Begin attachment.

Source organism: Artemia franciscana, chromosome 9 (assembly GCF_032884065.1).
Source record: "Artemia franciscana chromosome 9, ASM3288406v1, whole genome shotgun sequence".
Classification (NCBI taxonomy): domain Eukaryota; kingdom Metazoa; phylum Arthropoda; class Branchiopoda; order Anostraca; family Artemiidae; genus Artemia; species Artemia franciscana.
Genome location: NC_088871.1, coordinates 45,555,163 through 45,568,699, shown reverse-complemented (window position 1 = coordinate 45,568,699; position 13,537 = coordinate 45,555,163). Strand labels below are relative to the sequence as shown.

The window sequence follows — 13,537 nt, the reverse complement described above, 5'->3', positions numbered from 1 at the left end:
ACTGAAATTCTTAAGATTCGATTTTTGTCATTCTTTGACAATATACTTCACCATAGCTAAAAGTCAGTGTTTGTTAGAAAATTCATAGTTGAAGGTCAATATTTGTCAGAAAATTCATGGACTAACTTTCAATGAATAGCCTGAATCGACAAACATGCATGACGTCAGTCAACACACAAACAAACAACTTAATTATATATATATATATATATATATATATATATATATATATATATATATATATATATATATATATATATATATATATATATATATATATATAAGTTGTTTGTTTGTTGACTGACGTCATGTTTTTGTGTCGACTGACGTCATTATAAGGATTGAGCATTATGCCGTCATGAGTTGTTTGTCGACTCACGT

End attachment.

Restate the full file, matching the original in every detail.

Source organism: Artemia franciscana, chromosome 9 (assembly GCF_032884065.1).
Source record: "Artemia franciscana chromosome 9, ASM3288406v1, whole genome shotgun sequence".
Classification (NCBI taxonomy): domain Eukaryota; kingdom Metazoa; phylum Arthropoda; class Branchiopoda; order Anostraca; family Artemiidae; genus Artemia; species Artemia franciscana.
Genome location: NC_088871.1, coordinates 45,555,163 through 45,568,699, shown reverse-complemented (window position 1 = coordinate 45,568,699; position 13,537 = coordinate 45,555,163). Strand labels below are relative to the sequence as shown.

The window sequence follows — 13,537 nt, the reverse complement described above, 5'->3', positions numbered from 1 at the left end:
ACTGAAATTCTTAAGATTCGATTTTTGTCATTCTTTGACAATATACTTCACCATAGCTAAAAGTCAGTGTTTGTTAGAAAATTCATAGTTGAAGGTCAATATTTGTCAGAAAATTCATGGACTAACTTTCAATGAATAGCCTGAATCGACAAACATGCATGACGTCAGTCAACACACAAACAAACAACTTAATTATATATATATATATATATATATATATATATATATATATATATATATATATATATATATATATATATATATATATATATATATATATATAAGTTGTTTGTTTGTTGACTGACGTCATGTTTTTGTGTCGACTGACGTCATTATAAGGATTGAGCATTATGCCGTCATGAGTTGTTTGTCGACTCACGT